193817 Young, blind, and illegal: An unusual outcome of juvenile-onset glaucoma in an undocumented person

Monday, November 9, 2009

Mark Sherstinsky, OD, MPH candidate , Master's Program in Global Public Health, New York University / SUNY State College of Optometry, New York, NY
Andre Stanberry, OD , SUNY State College of Optometry, New York, NY
Juvenile-onset glaucoma (JG) is a rare type of primary open angle glaucoma (POAG), usually diagnosed before the age of 18. Like adult-onset POAG, it presents with high intraocular pressure, optic nerve excavation, and visual field loss, although generally with a more severe, rapid course. Diagnosis of JG is also often made at a late stage, due to its asymptomatic nature and to de-emphasized glaucoma screenings in the younger population. We report the case of a 39-year-old Caribbean Black female with JG who develops an acute absolute monocular hemianopic defect in the late stage of her glaucoma, an unusual outcome in the disease. The case management of the patient is not only complicated by her late presentation for treatment, but also by her socioeconomic and undocumented status. Thus, her fears of revealing her illegal status and potential deportation further prevents her to seek timely health care, and results in early blindness. As we chronicle her disease course over 4 years, we also highlight how immigration policy and lack of emphasis on primary prevention can undermine efforts of the public health care system, particularly for poor, undocumented persons.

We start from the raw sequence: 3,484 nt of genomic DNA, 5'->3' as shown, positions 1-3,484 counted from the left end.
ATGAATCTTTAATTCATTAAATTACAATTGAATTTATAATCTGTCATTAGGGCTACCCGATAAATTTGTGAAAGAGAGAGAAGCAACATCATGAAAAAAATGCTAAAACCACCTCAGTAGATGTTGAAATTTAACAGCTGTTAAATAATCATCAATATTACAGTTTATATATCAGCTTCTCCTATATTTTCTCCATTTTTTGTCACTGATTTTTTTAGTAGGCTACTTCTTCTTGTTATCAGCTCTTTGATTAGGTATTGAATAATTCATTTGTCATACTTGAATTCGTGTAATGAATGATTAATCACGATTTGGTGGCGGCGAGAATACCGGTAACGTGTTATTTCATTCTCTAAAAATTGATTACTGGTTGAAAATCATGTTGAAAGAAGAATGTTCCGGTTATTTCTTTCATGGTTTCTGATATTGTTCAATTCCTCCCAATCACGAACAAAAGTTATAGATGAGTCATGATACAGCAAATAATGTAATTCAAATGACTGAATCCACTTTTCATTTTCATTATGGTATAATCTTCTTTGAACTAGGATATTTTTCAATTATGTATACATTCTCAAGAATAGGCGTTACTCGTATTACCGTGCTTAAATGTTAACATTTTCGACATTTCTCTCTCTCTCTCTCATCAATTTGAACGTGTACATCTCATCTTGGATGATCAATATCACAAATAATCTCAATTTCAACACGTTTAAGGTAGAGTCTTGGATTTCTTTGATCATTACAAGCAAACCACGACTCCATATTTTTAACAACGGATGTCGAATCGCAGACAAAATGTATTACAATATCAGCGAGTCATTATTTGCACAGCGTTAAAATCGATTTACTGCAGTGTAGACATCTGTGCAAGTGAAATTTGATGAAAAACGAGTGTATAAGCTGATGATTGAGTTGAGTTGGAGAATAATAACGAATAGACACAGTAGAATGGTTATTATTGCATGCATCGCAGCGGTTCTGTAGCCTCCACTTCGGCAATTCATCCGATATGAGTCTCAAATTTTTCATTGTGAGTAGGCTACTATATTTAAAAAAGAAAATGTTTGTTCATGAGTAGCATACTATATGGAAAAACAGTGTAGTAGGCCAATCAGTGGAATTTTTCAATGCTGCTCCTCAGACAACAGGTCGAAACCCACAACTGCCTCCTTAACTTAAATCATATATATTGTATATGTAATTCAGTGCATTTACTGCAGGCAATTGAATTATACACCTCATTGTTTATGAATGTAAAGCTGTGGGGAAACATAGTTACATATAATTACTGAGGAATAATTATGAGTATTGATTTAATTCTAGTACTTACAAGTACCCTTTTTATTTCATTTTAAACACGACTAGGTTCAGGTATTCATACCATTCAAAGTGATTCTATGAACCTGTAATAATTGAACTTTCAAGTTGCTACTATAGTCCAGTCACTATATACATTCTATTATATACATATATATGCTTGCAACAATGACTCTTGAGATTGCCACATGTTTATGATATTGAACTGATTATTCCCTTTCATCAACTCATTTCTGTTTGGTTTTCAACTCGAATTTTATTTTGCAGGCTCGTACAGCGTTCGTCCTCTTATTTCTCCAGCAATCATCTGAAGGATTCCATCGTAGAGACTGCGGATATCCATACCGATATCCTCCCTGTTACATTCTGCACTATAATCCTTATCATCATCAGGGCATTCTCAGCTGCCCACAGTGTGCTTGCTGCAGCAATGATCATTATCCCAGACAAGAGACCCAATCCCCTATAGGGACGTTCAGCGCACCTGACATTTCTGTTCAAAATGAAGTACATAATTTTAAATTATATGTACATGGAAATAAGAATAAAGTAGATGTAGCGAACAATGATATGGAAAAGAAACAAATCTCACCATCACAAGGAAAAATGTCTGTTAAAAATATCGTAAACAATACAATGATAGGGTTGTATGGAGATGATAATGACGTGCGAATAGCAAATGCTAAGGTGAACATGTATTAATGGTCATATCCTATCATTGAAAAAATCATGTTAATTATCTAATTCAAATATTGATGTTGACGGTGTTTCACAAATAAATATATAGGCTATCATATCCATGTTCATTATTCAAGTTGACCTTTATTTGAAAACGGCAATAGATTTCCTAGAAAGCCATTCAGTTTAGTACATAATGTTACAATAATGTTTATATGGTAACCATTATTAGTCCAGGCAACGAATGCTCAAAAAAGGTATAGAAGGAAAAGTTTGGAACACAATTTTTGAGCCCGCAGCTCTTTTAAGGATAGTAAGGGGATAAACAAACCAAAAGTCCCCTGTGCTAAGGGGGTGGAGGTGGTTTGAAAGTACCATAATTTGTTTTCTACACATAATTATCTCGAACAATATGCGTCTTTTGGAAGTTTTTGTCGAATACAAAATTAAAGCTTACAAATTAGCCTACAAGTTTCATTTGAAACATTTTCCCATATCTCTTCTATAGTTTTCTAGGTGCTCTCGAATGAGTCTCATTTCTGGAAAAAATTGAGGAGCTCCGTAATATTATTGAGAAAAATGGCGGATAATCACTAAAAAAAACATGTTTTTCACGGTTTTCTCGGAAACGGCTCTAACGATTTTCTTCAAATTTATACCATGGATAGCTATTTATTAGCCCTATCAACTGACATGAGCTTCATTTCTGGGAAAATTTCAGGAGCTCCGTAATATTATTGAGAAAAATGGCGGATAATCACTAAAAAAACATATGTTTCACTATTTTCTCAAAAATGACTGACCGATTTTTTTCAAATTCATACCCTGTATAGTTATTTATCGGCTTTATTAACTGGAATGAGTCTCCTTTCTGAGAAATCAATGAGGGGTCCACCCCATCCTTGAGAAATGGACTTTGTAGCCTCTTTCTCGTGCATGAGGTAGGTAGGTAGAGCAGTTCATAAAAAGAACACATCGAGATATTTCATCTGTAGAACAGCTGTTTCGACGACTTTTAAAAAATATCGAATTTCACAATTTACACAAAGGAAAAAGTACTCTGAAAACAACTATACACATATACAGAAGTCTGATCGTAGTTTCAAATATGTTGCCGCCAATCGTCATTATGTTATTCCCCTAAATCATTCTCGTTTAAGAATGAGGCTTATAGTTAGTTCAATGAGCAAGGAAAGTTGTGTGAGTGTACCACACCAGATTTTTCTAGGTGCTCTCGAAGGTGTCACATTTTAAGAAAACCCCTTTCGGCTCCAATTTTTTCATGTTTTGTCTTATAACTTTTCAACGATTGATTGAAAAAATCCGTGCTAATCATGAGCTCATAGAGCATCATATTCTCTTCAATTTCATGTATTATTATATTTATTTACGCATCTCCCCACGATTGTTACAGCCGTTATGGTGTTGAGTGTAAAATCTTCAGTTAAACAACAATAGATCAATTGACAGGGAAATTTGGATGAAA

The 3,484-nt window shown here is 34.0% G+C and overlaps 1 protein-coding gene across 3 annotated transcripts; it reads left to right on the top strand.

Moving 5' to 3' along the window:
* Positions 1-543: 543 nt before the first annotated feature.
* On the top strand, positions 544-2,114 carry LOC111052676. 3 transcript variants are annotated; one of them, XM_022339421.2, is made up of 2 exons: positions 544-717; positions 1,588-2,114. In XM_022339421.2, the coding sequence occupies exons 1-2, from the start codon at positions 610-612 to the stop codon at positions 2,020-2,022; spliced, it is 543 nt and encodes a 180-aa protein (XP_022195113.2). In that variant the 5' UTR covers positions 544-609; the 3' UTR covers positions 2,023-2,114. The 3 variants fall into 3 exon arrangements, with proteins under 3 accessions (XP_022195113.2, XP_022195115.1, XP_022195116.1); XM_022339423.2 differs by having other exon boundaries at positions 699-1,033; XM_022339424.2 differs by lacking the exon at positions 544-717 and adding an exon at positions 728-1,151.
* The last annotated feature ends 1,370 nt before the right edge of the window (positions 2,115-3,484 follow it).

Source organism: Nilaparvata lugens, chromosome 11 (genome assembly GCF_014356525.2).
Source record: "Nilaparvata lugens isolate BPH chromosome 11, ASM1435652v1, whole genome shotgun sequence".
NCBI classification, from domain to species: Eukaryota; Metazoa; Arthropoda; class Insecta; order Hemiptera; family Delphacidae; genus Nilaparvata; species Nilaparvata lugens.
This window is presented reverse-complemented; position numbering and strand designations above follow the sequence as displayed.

Learning Objectives:
1. Discuss how undocumented and low socioeconomic status in the US can directly lead to poor visual outcomes. 2. Define and describe juvenile-onset glaucoma, as well as the particularly unusual outcome in this case. 3. Identify and discuss immigration-related barriers to health care in the US. 4. Discuss how an emphasis on primary vision care can improve visual outcomes.

Keywords: Vision Care, Access to Care

Presenting author's disclosure statement:

Qualified on the content I am responsible for because: 1) Assistant Clinical Professor at SUNY State College of Optometry (with previous posters and lectures presented on ocular disease and public health) 2) Student in the New York University Master's program in Global Public Health
Any relevant financial relationships? No

I agree to comply with the American Public Health Association Conflict of Interest and Commercial Support Guidelines, and to disclose to the participants any off-label or experimental uses of a commercial product or service discussed in my presentation.